The Twitter police have been sharpening their pitchforks and have disabled a number of high-profile accounts, most notably those of Katie Hopkins and the writer Graham Linehan. Others who stand firmly outside the liberal thought-orthodoxy circle of trust are next up for a jolly good forking.
Inevitably, this has raised a furore about attacks on the freedom of speech. Of course, that freedom has – contrary to popular belief – never been absolute. Article 10 of the Human Rights Act (1998) sums up the restrictions as being those ‘in the interests of national security, territorial integrity or public safety, for the prevention of disorder or crime, for the protection of health or morals, for the protection of the reputation or rights of others, for preventing the disclosure of information received in confidence, or for maintaining the authority and impartiality of the judiciary. Now there may be disputable grey areas here, which will always arise in law. It’s why every society is knee-deep in m’learned friends.
But what of opinions? The articulation of what you believe? Surely as long as these are not weaponised directly at another (because then they might fall under one of the existing offences against the person or likewise) a straightforward view ought to be free to be aired, unfettered? After all, an opinion does not materially create or alter anything in itself, because it is not necessarily based on facts or any objective evidence. An opinion is largely held to be valueless for that reason. Clarifying a statement as an opinion is for example a defence to an accusation of slander or libel.
Now none of this is to say that opinions are not frequently offensive. But personal offence is precisely that: personal. The world comprises many people and many perspectives. That makes for limitless variability, and as a consequence, being offended is fact of life. It would be impossible to legislate against ‘offence’, and why would we want to? Democracy can survive only if taboo remains, well, taboo.
Accordingly, a right not to be offended is a pipe dream of those who have taken self-righteousness beyond the self and into the realms of moralistic tyranny.
I was stunned at Twitter’s response to all this malarkey because they had already put in place their mute and block functionality that appeared to achieve a neat balance of an on/off switch and an open platform. Perhaps they hold that the freedom of speech does not necessarily bestow an automatic right to be heard on every platform. Touché.
So, while Ms Hopkins fires out some pretty harsh right-wing polemic, and Mr Linehan contends that biological sex is real (what a rascal!), we all have the options to press the off button. The most effective form of censorship we have is personal choice.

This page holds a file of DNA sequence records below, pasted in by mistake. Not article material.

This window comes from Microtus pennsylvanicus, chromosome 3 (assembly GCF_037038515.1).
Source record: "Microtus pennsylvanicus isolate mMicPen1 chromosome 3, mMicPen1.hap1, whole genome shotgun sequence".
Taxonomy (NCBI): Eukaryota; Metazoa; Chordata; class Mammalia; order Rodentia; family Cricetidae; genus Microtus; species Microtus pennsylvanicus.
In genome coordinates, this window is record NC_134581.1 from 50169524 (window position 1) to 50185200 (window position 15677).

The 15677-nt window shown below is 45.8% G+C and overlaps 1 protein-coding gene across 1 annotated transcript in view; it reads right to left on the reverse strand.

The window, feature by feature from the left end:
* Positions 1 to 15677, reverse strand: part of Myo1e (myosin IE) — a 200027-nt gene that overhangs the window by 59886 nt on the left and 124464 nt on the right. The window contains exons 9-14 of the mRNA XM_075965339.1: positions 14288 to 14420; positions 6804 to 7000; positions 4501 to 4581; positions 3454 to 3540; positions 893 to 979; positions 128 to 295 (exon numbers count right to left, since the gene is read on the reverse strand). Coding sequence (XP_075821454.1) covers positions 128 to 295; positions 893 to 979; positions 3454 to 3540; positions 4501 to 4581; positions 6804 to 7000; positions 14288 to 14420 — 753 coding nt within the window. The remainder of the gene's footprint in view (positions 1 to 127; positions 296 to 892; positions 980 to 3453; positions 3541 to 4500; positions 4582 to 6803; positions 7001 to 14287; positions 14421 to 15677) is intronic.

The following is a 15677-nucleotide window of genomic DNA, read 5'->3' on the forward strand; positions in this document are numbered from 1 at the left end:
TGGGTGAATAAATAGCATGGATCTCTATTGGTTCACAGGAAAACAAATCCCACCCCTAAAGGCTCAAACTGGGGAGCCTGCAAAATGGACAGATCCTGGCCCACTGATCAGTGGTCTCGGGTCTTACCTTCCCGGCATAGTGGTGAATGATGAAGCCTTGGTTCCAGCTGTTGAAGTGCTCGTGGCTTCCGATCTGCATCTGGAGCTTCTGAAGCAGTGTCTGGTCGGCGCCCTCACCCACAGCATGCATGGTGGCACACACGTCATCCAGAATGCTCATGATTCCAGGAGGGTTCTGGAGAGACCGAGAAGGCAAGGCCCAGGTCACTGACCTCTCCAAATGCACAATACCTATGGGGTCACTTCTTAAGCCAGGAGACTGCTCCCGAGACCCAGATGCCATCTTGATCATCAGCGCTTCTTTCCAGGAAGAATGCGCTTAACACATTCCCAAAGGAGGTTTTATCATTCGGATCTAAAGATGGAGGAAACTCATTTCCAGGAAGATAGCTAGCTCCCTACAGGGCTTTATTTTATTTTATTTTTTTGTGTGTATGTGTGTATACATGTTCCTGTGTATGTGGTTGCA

I might be offended – even sickened by some of the stuff that burns into my retinas – but so what? That’s my problem, is it not? Or the speaker’s problem if I become a hardened opponent of theirs. People write their own references.
Yet if offence is now a trigger for blanket curbs, there is a missed opportunity to front up tosh with cogent counter-arguments. Of course, it may not be tosh at all. That would be an opinion, unless of course it became dismantled with a factual rebuttal. And that brings us to the salient point.
In adopting its course, Twitter is redefining its service through its application of policy. It is no longer an open microblogging platform. Ultimately, its user base will make up their own minds, and that will likely lead to rival platforms hosting different sides of the argument in their own echo chambers. That doesn’t bode well for progress, and it won’t stop the purportedly harmful ‘hate’. But it will almost certainly just displace it, if that ‘hate’ actually exists. Whether it is of course ‘hate’ is simply an opinion.
It would be infinitely more constructive to engage opinion with arguments, but the professionally offended simply want their own blissful bubble, with any counterpoints banished to the wilderness but never tested. That serves only to push alternative narratives underground to thrive unchallenged. Sadly, just because you are offended does not mean that you are right. But if you are right, that is all the more reason to meet the challenges head-on and out in the open.
In truth, ‘right‘ and ‘wrong‘ have been redefined as ‘the narrow, liberal woke perspective‘ and ‘every other opinion’ respectively, which is so harsh a demarcation that even nuanced opinion away from the absolutist, prescribed positions will lead to broad-brush labelling and draconian sanctions. Regrettably, with personal freedom of thought and expression, the line has been decisively overstepped. Illiberal ‘liberal’ organisations and movements have created their own communication spheres that operate under their increasingly austere and authoritarian control.
The fiefdoms of speech have opened a very different trap.
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